The Black Caps' cricket tour of Pakistan has been cancelled due to a security threat.
The first of three ODI clashes in Rawalpindi was meant to begin at 9.30pm Friday (NZT), but the players never made it to the ground, being told to stay inside their rooms at their hotel, situated roughly 15 minutes from the venue. Fans were also not allowed into the ground.
New Zealand Cricket then announced that the tour had been called off, and the players would be heading home, due to increased security concerns.
"Following an escalation in the New Zealand Government threat levels for Pakistan, and advice from NZC security advisors on the ground, it has been decided the Black Caps will not continue with the tour," New Zealand Cricket said in a statement.
"Arrangements are now being made for the team's departure."
The Black Caps had landed in Pakistan on September 11 and after a brief isolation had completed three training sessions. The series was set to be New Zealand's first in Pakistan since 2003, with five Twenty20s planned in Lahore to follow the three one-day matches.
The team had not toured Pakistan since 2003 due to security concerns in the country.
In May 2002, New Zealand abandoned their test series in Pakistan after a suicide bomb attack outside their Karachi hotel, while in 2009, the Sri Lanka team's bus was attacked near Gaddafi Stadium in Lahore.
NZC chief executive David White said it was not possible to continue with the tour given the advice he was receiving.
"I understand this will be a blow for the PCB, who have been wonderful hosts, but player safety is paramount and we believe this is the only responsible option."
The Pakistan Cricket Board released a statement saying that "no security threat of any kind exists for the visiting team", with Pakistan Prime Minister and former cricket great Imran Khan having spoken to New Zealand Prime Minister Jacinda Ardern in an attempt to reassure her.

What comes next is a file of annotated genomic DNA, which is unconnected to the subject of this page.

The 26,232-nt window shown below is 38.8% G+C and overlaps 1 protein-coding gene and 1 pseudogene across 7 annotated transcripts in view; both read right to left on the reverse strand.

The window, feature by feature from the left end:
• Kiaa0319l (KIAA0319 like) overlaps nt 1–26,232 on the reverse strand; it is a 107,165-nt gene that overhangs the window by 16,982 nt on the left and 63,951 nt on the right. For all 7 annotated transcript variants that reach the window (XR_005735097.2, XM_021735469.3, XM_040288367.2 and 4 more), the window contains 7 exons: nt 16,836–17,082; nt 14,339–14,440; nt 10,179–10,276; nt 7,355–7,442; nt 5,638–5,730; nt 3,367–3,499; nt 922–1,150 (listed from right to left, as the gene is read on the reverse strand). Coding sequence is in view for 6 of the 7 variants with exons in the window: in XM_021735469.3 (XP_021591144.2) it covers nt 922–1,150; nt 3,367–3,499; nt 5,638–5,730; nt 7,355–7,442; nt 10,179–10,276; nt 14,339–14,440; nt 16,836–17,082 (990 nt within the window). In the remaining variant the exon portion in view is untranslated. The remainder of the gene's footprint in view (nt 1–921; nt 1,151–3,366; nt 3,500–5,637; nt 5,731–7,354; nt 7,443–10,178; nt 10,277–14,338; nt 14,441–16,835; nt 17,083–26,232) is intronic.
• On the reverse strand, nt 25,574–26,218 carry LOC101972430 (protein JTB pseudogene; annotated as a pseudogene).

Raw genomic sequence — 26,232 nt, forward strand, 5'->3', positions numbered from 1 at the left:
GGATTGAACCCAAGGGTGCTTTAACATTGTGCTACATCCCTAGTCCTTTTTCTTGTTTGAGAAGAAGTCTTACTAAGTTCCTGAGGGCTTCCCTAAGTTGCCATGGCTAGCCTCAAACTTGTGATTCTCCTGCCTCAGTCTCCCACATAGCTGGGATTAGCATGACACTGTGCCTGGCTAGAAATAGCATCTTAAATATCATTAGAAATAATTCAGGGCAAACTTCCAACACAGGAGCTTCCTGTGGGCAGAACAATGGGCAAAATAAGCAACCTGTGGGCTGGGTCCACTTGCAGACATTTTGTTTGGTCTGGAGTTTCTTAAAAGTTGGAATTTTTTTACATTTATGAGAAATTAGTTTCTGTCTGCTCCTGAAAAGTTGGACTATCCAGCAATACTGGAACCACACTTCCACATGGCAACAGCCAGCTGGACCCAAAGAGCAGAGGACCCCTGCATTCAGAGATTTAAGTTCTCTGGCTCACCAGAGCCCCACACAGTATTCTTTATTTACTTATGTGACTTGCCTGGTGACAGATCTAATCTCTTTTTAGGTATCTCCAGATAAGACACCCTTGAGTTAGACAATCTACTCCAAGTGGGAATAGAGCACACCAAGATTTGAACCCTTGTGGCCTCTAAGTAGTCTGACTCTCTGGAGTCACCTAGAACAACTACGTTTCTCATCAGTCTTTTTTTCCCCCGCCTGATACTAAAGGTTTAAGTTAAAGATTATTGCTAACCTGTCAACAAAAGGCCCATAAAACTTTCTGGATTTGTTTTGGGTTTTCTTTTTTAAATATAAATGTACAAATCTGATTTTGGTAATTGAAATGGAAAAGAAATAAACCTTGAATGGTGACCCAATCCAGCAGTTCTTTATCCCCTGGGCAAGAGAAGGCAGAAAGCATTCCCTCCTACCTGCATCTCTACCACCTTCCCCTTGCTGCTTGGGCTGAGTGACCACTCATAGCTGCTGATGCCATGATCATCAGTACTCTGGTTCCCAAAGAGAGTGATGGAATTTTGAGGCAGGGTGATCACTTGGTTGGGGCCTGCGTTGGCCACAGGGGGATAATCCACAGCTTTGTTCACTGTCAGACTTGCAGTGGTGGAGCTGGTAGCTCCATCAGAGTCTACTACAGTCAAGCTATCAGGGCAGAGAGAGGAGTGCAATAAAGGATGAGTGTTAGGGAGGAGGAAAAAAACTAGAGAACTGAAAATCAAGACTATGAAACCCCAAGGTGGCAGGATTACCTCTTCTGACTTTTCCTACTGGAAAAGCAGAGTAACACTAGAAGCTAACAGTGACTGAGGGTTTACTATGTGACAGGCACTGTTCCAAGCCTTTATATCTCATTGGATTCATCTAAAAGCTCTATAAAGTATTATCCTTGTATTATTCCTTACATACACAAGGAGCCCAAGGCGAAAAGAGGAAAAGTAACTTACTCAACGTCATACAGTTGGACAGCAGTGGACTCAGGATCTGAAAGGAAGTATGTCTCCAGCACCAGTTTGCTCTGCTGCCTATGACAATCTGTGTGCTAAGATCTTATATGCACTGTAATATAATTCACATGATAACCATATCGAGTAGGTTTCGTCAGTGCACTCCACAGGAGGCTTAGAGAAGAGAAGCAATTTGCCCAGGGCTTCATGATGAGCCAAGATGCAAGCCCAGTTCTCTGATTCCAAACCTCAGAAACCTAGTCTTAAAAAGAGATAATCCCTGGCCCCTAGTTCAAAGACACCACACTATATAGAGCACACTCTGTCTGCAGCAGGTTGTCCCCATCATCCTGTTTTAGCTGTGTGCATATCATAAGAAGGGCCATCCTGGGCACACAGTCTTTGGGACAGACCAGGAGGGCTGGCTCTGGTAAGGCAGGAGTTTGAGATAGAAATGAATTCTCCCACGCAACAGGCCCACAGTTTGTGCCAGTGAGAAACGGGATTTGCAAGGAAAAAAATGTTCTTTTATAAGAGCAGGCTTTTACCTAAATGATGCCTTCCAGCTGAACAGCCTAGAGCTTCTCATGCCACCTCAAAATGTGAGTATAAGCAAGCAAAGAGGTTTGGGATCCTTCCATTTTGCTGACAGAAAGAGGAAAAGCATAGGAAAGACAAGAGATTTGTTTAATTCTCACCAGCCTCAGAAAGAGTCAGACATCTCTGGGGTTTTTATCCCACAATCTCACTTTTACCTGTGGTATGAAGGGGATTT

"Earlier today, New Zealand Cricket informed us they had been alerted to some security alert and have unilaterally decided to postpone the series," the PCB said.
"Pakistan Cricket Board and Pakistan Government made foolproof security arrangements for all visiting teams. We have assured the New Zealand Cricket of the same. The Pakistan Prime Minister spoke personally to the Prime Minister of New Zealand and informed her that we have one of the best intelligence systems in the world and that no security threat of any kind exists for the visiting team.
"The security officials with the New Zealand team have been satisfied with security arrangements made by the Pakistan Government throughout their stay here.
"PCB is willing to continue the scheduled matches. However, cricket lovers in Pakistan and around the world will be disappointed by this last-minute withdrawal."
Ardern detailed her conversation with Khan and supported NZC's decision.
"When I spoke with the Prime Minister of Pakistan I conveyed our thanks for taking care of the New Zealand cricket team. I know how disappointing it will be for everyone that the game hasn't gone ahead, but we totally support the decision that's been made. Player safety has to be paramount."
New Zealand Cricket Players Association chief executive Heath Mills also said they were onboard with the move.
"We've been across this process throughout and are fully supportive of the decision," he said.
"The players are in good hands; they're safe – and everyone's acting in their best interests."
The Black Caps' next matches are set to be at the Twenty20 World Cup, which begins in the United Arab Emirates at the end of October. Their first opponent will be Pakistan.